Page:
|Child Labour in South African Wool Farming, c. 1870-1960|
|Child labour has been an important part of the development of South African agriculture since the days of slavery. Primarily black and coloured children have been utilized as cheap labour on white-owned farms. When slavery was abolished in the 1830s the white farmers came to rely on the labour tenancy system, in which a black tenant exchanged his family’s labour for land. This meant that farmers could only gain access to the labour of children through their parents. Control over the family’s labour was an essential feature of traditional African societies, which farmers profited on. The incorporation of pre-capitalist structures into capitalist production was therefore a vital part of farming in South Africa.
This paper will mainly focus on how these pre-capitalist labour relations were affected in South African wool farming by the increasing connection with core areas of the capitalist world-economy, such as Great Britain. During the period in question, South African wool was largely transported to the British textile industry and was therefore an intricate part of production there. Through the wool commodity chain the children in South Africa were thus connected to industrial production in other parts of the world and contributed to profits in that end of the chain as well as in South Africa.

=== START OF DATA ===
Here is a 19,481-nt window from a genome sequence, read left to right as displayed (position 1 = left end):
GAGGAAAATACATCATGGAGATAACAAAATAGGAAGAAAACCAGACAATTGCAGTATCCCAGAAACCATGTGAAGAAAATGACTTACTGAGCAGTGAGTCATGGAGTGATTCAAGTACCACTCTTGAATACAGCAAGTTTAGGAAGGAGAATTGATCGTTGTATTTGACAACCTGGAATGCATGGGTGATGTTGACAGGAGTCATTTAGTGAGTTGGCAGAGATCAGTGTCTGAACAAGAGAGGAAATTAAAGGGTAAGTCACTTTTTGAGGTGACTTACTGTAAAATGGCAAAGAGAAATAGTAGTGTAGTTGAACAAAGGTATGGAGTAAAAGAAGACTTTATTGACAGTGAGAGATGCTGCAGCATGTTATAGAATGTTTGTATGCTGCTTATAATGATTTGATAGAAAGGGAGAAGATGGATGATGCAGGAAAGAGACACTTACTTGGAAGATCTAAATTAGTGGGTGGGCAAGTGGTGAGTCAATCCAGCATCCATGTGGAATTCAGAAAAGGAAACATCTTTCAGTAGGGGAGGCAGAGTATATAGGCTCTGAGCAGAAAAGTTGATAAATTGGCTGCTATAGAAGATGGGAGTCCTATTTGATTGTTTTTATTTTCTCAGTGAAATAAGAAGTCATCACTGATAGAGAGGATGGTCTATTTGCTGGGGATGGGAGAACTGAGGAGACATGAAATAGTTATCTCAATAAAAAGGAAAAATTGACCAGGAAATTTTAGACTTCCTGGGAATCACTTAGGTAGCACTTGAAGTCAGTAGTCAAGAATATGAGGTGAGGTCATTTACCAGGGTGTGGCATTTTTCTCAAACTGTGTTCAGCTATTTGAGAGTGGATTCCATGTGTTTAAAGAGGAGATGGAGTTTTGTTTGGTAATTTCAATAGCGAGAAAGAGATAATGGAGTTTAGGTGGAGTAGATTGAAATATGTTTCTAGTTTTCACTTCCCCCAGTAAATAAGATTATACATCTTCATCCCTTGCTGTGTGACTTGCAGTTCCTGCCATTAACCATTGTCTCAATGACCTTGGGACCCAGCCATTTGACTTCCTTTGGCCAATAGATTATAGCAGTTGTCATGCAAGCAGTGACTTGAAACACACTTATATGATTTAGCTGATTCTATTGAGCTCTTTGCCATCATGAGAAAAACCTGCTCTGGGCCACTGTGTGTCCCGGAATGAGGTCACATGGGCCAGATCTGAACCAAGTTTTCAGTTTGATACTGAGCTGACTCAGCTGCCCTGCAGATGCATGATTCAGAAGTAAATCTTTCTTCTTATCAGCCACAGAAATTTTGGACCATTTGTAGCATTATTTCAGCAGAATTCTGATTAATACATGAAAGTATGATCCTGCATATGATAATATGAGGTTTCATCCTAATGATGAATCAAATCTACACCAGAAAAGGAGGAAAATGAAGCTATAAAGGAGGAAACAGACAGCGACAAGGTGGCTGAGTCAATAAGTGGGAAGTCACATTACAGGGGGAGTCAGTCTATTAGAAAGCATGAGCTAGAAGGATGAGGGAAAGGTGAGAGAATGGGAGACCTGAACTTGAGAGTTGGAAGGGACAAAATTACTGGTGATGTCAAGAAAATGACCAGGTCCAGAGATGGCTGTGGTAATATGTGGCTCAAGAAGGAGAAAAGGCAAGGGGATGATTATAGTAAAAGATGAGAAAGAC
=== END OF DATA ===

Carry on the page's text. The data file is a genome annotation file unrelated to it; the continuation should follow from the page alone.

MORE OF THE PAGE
Children of labour tenants had been used as shepherds but increased capitalization and new farming methods in the first half of the 20th century transformed tenants to cash wage labourers and diminished the demand on shepherds. The involvement in capitalist production thus altered the semi-feudal relationships in South Africa and at the same time changed the relations between black children and their parents. As tenancy became outdated, fathers lost a part of the power over the labour of children, and instead seem to have entered into agreements with farmers where children became contracted and bonded into labour in a new way.